Grocers Can Win Zillennial Loyalty With In-Store Purchase Options

Cross-channel purchasing options may be a key loyalty approach for grocers seeking to capture this bridge generation.

Why Is This Important?

Capturing this demographic just as they’re gaining financial independence could be key for grocers and other retailers seeking to increase customer loyalty. Zillennials represent the 30 million U.S. consumers born between 1990 and 2000. Bridging Gen Z and older millennials, this consumer generation is the first not to remember a pre-internet world, per the latest PYMNTS ConnectedEconomy™ Monthly Series. Zillennials are among the most connected of any generation — they are nearly two-and-a-half times more engaged than boomers or seniors and 36% more engaged than Gen X. 

What Sectors Are Most Impacted?

Grocery stores, especially independents that may have yet to fully explore broadening their payment and purchasing options, will most likely benefit from tapping into the zillennial consumer group. They are generally competing with much larger players like Walmart or Kroger, which have the resources to underprice the sector’s smaller players.

What Does the Industry Say?

Expanding in-store payment options and related technologies is a growing trend across the sector — and with good reason. As PYMNTS research has found, online shoppers in the U.S. pick up in-store orders four times more often than in other major countries and are 47% more likely to buy more once they are inside. While zillennials may be more likely to make grocery purchases in-store, these cross-channel purchasing habits span multiple age groups.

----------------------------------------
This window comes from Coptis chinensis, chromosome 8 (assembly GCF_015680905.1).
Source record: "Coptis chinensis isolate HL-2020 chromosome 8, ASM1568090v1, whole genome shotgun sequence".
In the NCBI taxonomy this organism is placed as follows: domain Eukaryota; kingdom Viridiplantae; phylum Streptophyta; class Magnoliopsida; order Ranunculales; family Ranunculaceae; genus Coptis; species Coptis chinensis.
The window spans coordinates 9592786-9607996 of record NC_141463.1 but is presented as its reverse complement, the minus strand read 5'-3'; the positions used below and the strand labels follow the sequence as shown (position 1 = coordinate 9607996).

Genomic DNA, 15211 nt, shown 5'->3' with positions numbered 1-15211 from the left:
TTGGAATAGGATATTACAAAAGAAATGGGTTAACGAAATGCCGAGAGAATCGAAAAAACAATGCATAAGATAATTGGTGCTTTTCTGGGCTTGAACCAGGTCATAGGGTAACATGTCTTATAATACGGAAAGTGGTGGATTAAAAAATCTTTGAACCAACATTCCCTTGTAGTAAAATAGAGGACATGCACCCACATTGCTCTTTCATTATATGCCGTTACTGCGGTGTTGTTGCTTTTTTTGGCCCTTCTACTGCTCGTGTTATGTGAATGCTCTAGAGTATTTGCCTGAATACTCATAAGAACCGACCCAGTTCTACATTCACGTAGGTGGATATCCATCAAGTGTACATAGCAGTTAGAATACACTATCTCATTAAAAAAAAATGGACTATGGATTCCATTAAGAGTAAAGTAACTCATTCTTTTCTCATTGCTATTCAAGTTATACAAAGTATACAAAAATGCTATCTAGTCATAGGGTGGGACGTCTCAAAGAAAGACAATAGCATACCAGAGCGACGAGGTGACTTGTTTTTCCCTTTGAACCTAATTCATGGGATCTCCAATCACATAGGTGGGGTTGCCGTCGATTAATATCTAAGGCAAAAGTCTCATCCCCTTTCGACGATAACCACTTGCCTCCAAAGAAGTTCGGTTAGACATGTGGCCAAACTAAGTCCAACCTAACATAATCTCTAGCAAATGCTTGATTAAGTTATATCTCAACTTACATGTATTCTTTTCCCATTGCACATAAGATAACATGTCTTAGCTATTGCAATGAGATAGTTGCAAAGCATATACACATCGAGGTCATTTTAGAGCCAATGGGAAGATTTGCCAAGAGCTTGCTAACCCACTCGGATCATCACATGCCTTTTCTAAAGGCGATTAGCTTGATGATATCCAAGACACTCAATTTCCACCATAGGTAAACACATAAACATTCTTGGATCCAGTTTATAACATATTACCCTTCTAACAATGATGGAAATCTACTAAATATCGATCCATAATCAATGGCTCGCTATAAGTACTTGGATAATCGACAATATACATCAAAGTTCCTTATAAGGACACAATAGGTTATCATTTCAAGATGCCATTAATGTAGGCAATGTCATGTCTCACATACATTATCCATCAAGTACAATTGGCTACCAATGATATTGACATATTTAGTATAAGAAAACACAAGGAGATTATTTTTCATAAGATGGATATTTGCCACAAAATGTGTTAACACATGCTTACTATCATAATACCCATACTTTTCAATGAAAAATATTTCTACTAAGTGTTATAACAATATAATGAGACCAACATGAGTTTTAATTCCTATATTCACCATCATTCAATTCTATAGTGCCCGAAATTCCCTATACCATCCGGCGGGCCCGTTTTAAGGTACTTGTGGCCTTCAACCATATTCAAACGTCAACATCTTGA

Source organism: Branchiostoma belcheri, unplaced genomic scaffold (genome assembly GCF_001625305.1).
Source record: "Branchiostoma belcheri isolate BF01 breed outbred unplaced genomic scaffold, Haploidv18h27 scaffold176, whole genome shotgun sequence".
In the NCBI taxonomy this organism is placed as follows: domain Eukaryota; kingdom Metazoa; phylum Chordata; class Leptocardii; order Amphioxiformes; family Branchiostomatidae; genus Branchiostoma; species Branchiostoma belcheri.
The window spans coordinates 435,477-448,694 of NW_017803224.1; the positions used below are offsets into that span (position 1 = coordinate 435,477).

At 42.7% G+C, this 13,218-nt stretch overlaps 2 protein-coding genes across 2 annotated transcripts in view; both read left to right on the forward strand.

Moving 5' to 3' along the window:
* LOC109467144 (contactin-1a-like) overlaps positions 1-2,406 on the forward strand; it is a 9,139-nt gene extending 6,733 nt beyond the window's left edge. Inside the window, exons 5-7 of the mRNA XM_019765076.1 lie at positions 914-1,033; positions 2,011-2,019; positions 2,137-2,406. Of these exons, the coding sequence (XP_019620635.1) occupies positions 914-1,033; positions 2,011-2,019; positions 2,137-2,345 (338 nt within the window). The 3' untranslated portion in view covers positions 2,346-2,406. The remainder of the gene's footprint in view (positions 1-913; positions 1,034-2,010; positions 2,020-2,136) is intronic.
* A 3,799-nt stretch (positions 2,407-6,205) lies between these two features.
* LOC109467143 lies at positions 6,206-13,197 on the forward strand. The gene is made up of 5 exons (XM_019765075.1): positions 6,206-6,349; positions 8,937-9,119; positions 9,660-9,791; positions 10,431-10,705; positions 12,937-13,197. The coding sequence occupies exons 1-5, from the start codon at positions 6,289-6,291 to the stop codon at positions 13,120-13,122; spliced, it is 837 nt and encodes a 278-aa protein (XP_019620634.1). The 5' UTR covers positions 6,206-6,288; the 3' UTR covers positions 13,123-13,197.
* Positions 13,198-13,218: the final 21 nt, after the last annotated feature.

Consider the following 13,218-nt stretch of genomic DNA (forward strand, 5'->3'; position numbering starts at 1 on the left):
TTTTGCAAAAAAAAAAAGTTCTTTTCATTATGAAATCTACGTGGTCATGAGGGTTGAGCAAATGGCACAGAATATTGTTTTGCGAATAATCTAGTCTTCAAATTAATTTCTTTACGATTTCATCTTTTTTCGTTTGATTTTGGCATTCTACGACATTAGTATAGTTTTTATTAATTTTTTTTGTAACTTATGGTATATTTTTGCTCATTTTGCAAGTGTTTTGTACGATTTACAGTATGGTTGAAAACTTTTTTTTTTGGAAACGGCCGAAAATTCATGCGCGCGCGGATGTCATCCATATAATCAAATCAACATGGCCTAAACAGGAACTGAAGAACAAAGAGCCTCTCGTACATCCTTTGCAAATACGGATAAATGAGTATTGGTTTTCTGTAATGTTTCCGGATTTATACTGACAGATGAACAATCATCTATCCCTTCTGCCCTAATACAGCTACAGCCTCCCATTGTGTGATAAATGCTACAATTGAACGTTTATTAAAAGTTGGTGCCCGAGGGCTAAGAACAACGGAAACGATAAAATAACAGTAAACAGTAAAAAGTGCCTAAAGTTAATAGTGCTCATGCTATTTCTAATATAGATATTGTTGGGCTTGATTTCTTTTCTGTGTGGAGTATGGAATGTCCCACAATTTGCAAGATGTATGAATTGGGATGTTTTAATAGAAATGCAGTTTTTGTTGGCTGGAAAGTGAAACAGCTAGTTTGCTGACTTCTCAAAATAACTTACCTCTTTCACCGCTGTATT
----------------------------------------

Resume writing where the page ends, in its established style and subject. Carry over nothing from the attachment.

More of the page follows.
How Are Businesses Responding?

Understandably in these cash-strapped times, some grocers have chosen to do nothing or pull back on in-store purchasing options and other innovations. However, this short-term cost-cutting solution is a loyalty gamble. 

For Albertsons, the longer view on retention and loyalty seems to work. Earlier this month, the Kroger-acquired grocery giant reported its Q3 earnings, where its digital sales rose 33% year over year and loyalty membership grew 16% during the same period.  

For relatively smaller chains, such as Michigan-based Meijer, loyalty program investments are similarly paying off. Earlier this month, Meijer announced improvements to its mPerks loyalty program to improve its personalized rewards capabilities. These new perks include using these rewards for the chain’s payment, pickup and delivery options. 

Some grocers — notably BJ’s and Walmart — are investing in broader payment options by offering scan-and-go checkout. A PYMNTS and ACI Worldwide collaboration found that 28% of U.S. merchants, including grocers, are investing in scan-and-go capabilities. However, the technology is far from a sure bet. Some grocers found scan-and-go effective, while others found the option too costly to maintain.

With 37% of consumers ordering their groceries digitally to pick up in-store, cross-channel purchasing options may appeal to shoppers across demographics, particularly to zillennials. These internet natives show how a mix of online and in-store options can improve their daily lives and win their loyalty.